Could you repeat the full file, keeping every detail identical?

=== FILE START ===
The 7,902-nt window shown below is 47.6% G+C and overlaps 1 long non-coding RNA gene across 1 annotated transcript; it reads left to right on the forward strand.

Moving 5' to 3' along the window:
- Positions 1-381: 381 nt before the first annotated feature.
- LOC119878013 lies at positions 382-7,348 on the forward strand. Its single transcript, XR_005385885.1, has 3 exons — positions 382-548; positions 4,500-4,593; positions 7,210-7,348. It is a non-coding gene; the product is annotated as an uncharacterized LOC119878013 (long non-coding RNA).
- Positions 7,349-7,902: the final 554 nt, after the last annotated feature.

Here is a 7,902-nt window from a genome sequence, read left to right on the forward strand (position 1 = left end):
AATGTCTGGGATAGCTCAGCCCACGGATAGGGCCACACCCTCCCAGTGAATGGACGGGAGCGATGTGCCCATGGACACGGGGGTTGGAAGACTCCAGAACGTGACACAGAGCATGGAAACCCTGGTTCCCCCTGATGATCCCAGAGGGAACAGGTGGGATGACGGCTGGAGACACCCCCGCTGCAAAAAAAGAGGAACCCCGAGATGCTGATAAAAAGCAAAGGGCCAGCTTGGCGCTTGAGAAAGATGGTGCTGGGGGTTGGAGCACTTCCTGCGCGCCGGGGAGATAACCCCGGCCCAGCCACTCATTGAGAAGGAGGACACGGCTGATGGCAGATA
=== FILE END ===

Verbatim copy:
The 7,902-nt window shown below is 47.6% G+C and overlaps 1 long non-coding RNA gene across 1 annotated transcript; it reads left to right on the forward strand.

Moving 5' to 3' along the window:
- Positions 1-381: 381 nt before the first annotated feature.
- LOC119878013 lies at positions 382-7,348 on the forward strand. Its single transcript, XR_005385885.1, has 3 exons — positions 382-548; positions 4,500-4,593; positions 7,210-7,348. It is a non-coding gene; the product is annotated as an uncharacterized LOC119878013 (long non-coding RNA).
- Positions 7,349-7,902: the final 554 nt, after the last annotated feature.

Here is a 7,902-nt window from a genome sequence, read left to right on the forward strand (position 1 = left end):
AATGTCTGGGATAGCTCAGCCCACGGATAGGGCCACACCCTCCCAGTGAATGGACGGGAGCGATGTGCCCATGGACACGGGGGTTGGAAGACTCCAGAACGTGACACAGAGCATGGAAACCCTGGTTCCCCCTGATGATCCCAGAGGGAACAGGTGGGATGACGGCTGGAGACACCCCCGCTGCAAAAAAAGAGGAACCCCGAGATGCTGATAAAAAGCAAAGGGCCAGCTTGGCGCTTGAGAAAGATGGTGCTGGGGGTTGGAGCACTTCCTGCGCGCCGGGGAGATAACCCCGGCCCAGCCACTCATTGAGAAGGAGGACACGGCTGATGGCAGATA